“The right of free speech protected by the U.S. Constitution includes the protection of the right not to speak, to not be compelled by the government to speak a message with which you do not agree,” Glessner said.

A.B. 775 is forcing pro-life clinics to become abortion referral agencies, he said, and should they refuse, they could face fines and closure. “The state cannot force clinic staff to speak a message which violates their convictions,” Glessner said.

Two other states, Hawaii and Illinois, have passed similar legislation. The Illinois law is known as P.A. 99-690 or S.B. 1564; on July 19, a preliminary injunction was granted by a U.S. district court because it “targets the free-speech rights of people who have a specific viewpoint.”

According to Thomas Olp, an attorney for the Thomas More Society, the suspended Illinois law would have affected about 90 pregnancy resource centers in the state. Multiple lawsuits were filed against the act; Olp represented 20 centers challenging the law.

Olp also argues that the law is a free speech violation and noted that the state does not have a compelling interest to violate that free speech, as abortion providers are easily located by an Internet search or in the phone book.

Part of a trend

Olp said that the American Civil Liberties Union and the “abortion industry” were behind the passage of P.A. 99-690, an attempt “to figure out how to make pregnancy centers less effective.”

“People should be aware that this is part of a trend,” Olp said. “The abortion battles are not going away. For people interested in promoting abortion, this is just one avenue of attack. Pro-life people must be vigilant.”

Clare Venegas, Eaton-Bravo’s colleague and president of Obria, agreed. Referring to the California and Illinois laws as a “first step” in efforts to hamper the work of pregnancy resource centers, she pointed to other legislation, such as California’s proposed universal health care bill, which potentially could force the closure of all such centers. Venegas has joined in an effort to mobilize the state’s pregnancy resource centers to lobby the state capital on their behalf.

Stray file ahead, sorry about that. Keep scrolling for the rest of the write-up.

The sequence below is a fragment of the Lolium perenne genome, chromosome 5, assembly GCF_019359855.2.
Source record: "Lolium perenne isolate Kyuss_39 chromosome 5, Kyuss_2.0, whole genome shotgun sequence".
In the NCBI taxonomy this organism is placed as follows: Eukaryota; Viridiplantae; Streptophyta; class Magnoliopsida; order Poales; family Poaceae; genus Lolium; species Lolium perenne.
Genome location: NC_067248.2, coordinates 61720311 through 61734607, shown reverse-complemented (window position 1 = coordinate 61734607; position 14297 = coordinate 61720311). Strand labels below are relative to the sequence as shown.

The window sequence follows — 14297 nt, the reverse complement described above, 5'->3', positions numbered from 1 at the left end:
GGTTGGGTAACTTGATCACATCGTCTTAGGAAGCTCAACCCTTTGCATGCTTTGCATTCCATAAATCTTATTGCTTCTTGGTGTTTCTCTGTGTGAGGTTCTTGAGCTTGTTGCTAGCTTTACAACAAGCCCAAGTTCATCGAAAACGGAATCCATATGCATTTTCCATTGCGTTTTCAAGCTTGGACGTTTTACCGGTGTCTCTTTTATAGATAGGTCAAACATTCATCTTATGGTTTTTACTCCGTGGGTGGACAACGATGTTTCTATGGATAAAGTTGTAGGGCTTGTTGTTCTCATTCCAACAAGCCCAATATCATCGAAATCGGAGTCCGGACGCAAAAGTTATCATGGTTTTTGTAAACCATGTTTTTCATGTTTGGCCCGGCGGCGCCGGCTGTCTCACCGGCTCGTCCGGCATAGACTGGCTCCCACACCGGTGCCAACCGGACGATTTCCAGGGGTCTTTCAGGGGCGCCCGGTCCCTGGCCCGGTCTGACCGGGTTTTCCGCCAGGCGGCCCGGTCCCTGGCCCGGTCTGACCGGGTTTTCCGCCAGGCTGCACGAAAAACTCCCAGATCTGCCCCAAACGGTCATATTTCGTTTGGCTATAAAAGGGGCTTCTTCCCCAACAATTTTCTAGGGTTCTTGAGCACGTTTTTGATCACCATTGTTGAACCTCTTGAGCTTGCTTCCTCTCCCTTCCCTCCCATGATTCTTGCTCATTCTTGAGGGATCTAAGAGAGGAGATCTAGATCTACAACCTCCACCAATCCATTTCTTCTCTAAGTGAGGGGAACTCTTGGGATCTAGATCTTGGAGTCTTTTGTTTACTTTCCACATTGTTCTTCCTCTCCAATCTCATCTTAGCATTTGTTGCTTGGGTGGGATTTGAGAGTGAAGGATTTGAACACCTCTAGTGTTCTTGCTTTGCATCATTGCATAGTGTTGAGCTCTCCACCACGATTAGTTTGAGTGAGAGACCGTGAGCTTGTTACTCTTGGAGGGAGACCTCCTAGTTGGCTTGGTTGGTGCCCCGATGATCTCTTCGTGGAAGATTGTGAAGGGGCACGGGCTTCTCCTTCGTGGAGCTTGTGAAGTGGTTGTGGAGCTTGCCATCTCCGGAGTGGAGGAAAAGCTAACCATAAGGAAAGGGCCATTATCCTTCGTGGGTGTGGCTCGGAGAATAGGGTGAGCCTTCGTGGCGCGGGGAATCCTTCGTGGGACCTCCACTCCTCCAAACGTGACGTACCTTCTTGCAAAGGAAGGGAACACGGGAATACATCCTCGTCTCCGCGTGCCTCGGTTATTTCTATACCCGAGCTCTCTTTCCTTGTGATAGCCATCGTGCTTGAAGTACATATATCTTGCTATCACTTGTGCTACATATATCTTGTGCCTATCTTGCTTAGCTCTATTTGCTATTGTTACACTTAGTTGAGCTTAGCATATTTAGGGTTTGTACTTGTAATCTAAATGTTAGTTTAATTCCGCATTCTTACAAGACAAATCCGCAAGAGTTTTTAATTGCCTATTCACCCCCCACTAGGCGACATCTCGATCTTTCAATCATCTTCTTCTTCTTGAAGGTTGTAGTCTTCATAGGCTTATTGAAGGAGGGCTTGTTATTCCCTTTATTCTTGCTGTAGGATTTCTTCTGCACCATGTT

Glessner believes that laws such as A.B. 775 boil down to “hatred for the pro-life position.”

“I’ve been in this battle for 30 years, and what I’ve seen is people so in love with abortion that they cannot tolerate life-affirming centers offering free services to enable life,” Glessner said.

Someone who is “honestly pro-choice” may disagree with the pro-life position, he said, but he or she should have no problem with a pregnancy resource center that “empowers mothers to choose life.” But most advocating such laws as A.B. 775, he said, “are not pro-choice but pro-abortion. They want to shut down pregnancy resource centers.”

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The U.S. Supreme Court’s decision whether or not to take up the challenge to A.B. 775 and its subsequent ruling for or against the law would have a significant impact on whether or not the Illinois or Hawaii laws are found constitutional.

Additionally, should the court rule in favor of A.B. 775, it could prompt other states to enact similar legislation, said Glessner.

Glessner encourages those sympathetic to the pro-life cause to pray that the U.S. Supreme Court agree to take up the case challenging A.B. 775 and for a ruling against the law. NIFLA has launched a 24-hour-a-day prayer vigil Aug. 1-Sept. 25 and has asked that churches and other organizations sign up on their website (www.nifla.org) to pray specifically on a particular day.

Eaton-Bravo is among those praying. “This law is wrong and takes away our rights to have a medical clinic that does not go against our conscience,” she said. “If we see it overturned, we’re going to have a ‘burn the sign’ celebration.”

Jim Graves writes from California.